Understanding Student Perceptions and Industry Expectations for Viticulture and Enology Careers

Wednesday, July 24, 2013
Desert Ballroom: Salons 7-8 (Desert Springs J.W Marriott Resort )
Sierra Laverty, Undergraduate student , Oregon State University, Corvallis, OR
James Osborne, Associate Professor & Extension Enologist , Oregon State University, Corvallis, OR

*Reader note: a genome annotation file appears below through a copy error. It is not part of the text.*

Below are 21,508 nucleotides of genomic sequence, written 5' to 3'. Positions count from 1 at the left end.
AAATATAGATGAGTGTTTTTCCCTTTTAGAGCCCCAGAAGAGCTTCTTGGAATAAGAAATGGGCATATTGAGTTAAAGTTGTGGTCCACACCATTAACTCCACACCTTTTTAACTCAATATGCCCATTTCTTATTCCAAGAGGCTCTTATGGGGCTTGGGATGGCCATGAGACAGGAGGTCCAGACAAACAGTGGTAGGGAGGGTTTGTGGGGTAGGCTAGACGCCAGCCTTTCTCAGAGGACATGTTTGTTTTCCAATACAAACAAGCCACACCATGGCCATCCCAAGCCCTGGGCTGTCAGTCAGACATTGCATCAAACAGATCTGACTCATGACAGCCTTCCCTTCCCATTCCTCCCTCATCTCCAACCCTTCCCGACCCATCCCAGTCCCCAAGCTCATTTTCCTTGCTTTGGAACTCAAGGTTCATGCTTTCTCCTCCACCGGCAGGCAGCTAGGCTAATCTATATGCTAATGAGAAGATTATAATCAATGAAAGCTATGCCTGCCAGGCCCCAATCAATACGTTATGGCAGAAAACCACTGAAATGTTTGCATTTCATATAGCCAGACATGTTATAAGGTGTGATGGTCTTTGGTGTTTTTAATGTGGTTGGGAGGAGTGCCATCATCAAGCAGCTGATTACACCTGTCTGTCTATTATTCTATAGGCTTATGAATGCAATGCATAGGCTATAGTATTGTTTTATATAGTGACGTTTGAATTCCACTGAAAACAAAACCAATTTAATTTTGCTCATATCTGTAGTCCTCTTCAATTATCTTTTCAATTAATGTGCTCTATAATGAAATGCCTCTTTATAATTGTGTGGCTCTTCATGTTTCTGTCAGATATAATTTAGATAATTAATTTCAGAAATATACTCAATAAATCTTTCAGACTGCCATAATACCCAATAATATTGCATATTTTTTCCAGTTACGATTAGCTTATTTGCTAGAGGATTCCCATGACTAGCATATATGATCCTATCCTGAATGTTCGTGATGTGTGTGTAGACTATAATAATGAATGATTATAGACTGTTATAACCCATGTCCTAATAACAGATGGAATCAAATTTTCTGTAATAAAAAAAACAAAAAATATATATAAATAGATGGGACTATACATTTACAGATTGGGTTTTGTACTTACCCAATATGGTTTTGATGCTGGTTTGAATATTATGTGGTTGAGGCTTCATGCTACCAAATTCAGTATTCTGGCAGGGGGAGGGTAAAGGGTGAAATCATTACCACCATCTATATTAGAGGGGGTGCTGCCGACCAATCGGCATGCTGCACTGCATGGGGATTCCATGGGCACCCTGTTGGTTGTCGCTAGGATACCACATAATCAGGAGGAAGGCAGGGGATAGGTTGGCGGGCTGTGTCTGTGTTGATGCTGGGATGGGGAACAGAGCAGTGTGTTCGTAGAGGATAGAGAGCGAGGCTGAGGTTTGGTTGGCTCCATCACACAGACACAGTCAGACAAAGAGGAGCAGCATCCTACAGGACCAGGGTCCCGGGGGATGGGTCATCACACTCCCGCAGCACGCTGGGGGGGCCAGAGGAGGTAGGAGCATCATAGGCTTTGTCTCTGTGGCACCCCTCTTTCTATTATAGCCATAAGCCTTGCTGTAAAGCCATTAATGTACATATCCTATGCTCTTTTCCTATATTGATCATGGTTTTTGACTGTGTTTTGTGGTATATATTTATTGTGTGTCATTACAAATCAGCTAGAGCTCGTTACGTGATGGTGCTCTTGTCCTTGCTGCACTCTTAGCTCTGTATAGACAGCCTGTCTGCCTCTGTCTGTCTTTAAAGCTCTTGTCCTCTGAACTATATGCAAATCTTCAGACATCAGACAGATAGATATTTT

With the recent development of commercial wine grape industries throughout many states in the United States, there has been an increase in job potential in the area of viticulture and enology. Universities have developed various forms of curricula to provide specialized education in viticulture and/or enology. However, there are no published needs assessments specific to the career field.  A research study was developed to address student perceptions of preparedness and industry expectations of students entering viticulture and enology careers. A multiple-tool approach was used to gather information from students, employers, and current industry professionals. Students within the Viticulture and Enology Degree Programs at Oregon State University were surveyed for competencies, weaknesses, and perceptions of skills, knowledge, and attributes required in viticulture and enology careers. Required skills, knowledge, and attributes were also assessed through industry employer interviews.  These were compared against data obtained from current industry professionals, the majority of whom were from Oregon. Students were more confident in knowledge than skills, and they cited most confidence in viticulture, vine physiology, enology, and laboratory analyses. They were least confident in their knowledge and skill level for vineyard and/or winery management and equipment operation and maintenance.  Students realized work experience was required to gain knowledge, skill, and confidence in those areas. Industry employers indicated greater preference for personal attributes (reliability, work ethic, and teamwork) and work experience combined with the degree, citing the importance of core science and agricultural background knowledge for BS-level jobs in viticulture and/or enology. Rarely did industry employers indicate that a degree specific to viticulture and/or enology was required. Specialization in the work experience related to the career area outweighed degree specialization. These data confirmed the strength of OSU’s program where the viticulture and enology options are within horticulture and food science degree programs and reinforces the importance of student internships.
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